Sacred Children, Taboo Tradeoffs, and Distorted Discourses


Sean H Williams

57 Mich. J. L. Ref. 163


This Article brings together three literatures—bioethics, psychological research on taboo tradeoffs, and family law—to reveal pervasive distortions in current family law scholarship and judicial reasoning. Empirical work in bioethics shows that child welfare occupies a unique moral sphere. People routinely resist making tradeoffs between spheres. Just as sacrificing adult lives for money is taboo, so too is sacrificing child welfare for adult welfare. When faced with the prospect of these tradeoffs, people engage in a predictable set of avoidance and moral mitigation strategies. Across five case studies, this Article shows how child welfare has talismanic qualities which, even in the rarified world of the legal academy, ward off any open discussion of competing interests and powerfully distort scholarly arguments. The problems are worse in the context of elected officials. No legislator can plausibly say: “Of course I’m harming these children, but look at all the offsetting benefits to adults!” Recognizing the taboo nature of trading off child welfare is critical to fully understanding recent critiques of empirics within family law and has sobering implications for the budding movement toward evidence-based policymaking.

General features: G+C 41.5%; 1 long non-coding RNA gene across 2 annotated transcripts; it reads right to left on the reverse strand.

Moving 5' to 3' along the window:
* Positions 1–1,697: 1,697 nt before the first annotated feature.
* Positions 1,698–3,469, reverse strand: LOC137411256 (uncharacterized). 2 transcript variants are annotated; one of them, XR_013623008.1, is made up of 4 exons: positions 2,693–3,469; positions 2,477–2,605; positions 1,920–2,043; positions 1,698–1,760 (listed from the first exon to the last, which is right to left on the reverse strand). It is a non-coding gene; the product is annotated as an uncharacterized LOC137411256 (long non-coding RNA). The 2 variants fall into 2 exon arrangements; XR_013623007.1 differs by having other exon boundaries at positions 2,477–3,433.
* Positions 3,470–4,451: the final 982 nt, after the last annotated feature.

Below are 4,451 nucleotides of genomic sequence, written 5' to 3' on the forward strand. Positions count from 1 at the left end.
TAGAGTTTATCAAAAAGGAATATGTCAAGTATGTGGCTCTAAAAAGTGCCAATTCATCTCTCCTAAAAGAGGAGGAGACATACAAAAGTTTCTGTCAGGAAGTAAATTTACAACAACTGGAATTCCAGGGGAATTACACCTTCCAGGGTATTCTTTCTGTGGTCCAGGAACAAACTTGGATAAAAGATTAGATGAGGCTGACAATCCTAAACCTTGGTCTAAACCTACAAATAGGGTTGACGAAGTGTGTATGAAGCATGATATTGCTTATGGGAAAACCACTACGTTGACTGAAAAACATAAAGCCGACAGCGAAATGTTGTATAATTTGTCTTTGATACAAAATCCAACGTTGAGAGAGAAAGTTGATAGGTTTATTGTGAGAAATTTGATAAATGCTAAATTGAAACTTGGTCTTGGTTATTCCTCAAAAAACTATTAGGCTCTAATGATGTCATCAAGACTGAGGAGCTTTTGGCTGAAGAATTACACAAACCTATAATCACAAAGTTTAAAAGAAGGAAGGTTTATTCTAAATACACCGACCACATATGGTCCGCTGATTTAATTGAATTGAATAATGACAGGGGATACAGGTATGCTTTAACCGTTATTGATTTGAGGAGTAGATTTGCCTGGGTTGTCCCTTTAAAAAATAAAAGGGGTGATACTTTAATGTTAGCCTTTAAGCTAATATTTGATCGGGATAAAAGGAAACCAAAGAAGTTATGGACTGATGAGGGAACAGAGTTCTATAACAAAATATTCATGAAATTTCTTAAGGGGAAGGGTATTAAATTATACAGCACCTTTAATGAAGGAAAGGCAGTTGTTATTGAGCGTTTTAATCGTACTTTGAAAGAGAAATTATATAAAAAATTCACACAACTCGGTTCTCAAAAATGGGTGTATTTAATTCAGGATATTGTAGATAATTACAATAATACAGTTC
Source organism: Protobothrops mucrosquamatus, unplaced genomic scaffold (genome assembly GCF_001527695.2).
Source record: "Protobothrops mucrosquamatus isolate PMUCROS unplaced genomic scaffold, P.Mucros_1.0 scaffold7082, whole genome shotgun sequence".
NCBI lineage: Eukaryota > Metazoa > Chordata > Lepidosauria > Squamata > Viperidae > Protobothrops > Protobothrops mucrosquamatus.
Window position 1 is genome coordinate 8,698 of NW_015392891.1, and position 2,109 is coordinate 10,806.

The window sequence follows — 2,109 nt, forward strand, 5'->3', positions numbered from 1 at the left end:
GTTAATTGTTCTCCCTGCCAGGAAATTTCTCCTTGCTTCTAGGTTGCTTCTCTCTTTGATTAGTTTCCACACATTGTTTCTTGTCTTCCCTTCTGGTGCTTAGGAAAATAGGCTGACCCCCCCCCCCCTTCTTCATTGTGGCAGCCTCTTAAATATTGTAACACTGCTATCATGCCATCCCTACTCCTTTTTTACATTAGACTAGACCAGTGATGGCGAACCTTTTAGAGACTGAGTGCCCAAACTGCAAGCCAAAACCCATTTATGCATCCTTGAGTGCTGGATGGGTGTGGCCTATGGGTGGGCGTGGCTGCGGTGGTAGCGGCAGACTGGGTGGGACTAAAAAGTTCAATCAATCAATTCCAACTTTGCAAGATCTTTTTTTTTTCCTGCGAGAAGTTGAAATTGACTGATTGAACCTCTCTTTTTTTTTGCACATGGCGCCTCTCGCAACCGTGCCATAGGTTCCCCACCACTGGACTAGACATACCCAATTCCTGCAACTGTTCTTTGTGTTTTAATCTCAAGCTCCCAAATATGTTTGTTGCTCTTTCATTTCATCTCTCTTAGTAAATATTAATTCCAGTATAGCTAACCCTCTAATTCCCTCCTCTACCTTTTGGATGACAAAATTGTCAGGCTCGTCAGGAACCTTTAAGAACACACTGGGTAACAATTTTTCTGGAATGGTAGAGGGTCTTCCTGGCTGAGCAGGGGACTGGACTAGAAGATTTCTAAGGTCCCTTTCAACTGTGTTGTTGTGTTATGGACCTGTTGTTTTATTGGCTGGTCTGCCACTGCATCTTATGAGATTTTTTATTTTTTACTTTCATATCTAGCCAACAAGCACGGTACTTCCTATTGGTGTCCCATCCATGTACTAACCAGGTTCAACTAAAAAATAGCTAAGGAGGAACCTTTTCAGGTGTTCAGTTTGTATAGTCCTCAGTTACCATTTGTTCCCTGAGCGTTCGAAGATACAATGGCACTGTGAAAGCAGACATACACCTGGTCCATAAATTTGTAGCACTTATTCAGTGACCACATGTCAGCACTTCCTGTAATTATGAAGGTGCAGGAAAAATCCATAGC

Full Citation

Sean H Williams, Sacred Children, Taboo Tradeoffs, and Distorted Discourses, 57 Mich. J. L. Ref. 163 (2023). View Online